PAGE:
A new species of forest thrush has been discovered in a remote region of northeastern India, making it only the fourth new bird discovered in the country since independence in 1947.
The bird, called the Himalayan forest thrush Zoothera salimalii, is similar in appearance to the raspy singing plain-backed thrush Zoothera mollissima. But the Himalayan thrush’s melodic song and its penchant to favor dense coniferous forests with good undergrowth suggested it could be a new species.
“It was an exciting moment when the penny dropped, and we realized that the two different song types from plain-backed thrushes that we first heard in northeast India in 2009, and which were associated with different habitats at different elevations, were given by two different species,” said Per Alström, who is from Uppsala University in Sweden and was part of the team that discovered the bird.
“At first we had no idea how or whether they differed morphologically. We were stunned to find that specimens in museums for over 150 years from the same parts of the Himalayas could readily be divided into two groups based on measurements and plumage,” Rasmussen said
The bird is relatively abundant and easy to spot. But because it was so similar to the plain-backed thrush, it was largely treated as the same species.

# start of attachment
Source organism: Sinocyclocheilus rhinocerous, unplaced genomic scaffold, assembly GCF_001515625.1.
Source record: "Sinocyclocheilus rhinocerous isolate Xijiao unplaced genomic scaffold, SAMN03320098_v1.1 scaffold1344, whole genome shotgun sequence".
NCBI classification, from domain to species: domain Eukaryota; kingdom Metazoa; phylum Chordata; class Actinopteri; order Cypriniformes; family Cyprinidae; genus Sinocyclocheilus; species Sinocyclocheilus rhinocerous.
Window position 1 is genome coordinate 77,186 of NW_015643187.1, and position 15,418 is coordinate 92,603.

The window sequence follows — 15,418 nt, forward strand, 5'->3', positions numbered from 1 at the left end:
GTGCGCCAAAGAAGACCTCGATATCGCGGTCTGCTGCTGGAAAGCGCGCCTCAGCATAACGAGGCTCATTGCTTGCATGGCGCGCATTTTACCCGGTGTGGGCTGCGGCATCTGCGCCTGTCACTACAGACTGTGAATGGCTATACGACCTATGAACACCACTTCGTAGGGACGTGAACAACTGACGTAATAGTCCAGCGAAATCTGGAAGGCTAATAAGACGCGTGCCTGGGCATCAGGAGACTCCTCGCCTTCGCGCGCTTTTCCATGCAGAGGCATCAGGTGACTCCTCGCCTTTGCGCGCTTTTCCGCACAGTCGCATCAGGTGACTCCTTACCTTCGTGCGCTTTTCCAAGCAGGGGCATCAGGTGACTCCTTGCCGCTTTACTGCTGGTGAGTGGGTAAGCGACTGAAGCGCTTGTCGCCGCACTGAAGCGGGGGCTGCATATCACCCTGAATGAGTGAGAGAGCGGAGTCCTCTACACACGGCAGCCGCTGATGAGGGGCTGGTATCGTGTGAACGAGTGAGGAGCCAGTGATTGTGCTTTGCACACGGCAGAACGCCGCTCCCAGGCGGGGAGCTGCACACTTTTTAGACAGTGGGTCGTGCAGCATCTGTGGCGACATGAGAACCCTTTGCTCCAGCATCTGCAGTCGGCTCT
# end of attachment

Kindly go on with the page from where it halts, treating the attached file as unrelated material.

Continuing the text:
“To an ornithologist, the Himalayan forest thrush sounds like Adele, while the alpine thrush sounds more like Rod Stewart,” said Wildlife Conservation Society’s Shashank Dalvi, who was among an international team that described the discovery in a study for the journal Avian Research.
The bird’s scientific name honors the great Indian ornithologist Sálim Ali (1896–1987), in recognition of his huge contributions to the development of Indian ornithology and wildlife conservation.
To confirm this was indeed a new species, the researchers turned to DNA analysis. They concluded
the two species of thrush were in fact different. The plain-backed thrush has now been re-named the alpine thrush.
Further analyses of plumage, structure, song, DNA and ecology from throughout the range of the plain-backed thrush revealed that a third species was present in central China – the Sichuan forest thrush.
DNA analyses suggested that these three species have been genetically separated for several million years. Genetic data from three old museum specimens indicated the presence of a fourth species from China that remains unnamed.
New bird species are rarely discovered nowadays. Since 2000, an average of five new species per year have been discovered globally, most of which are from South America.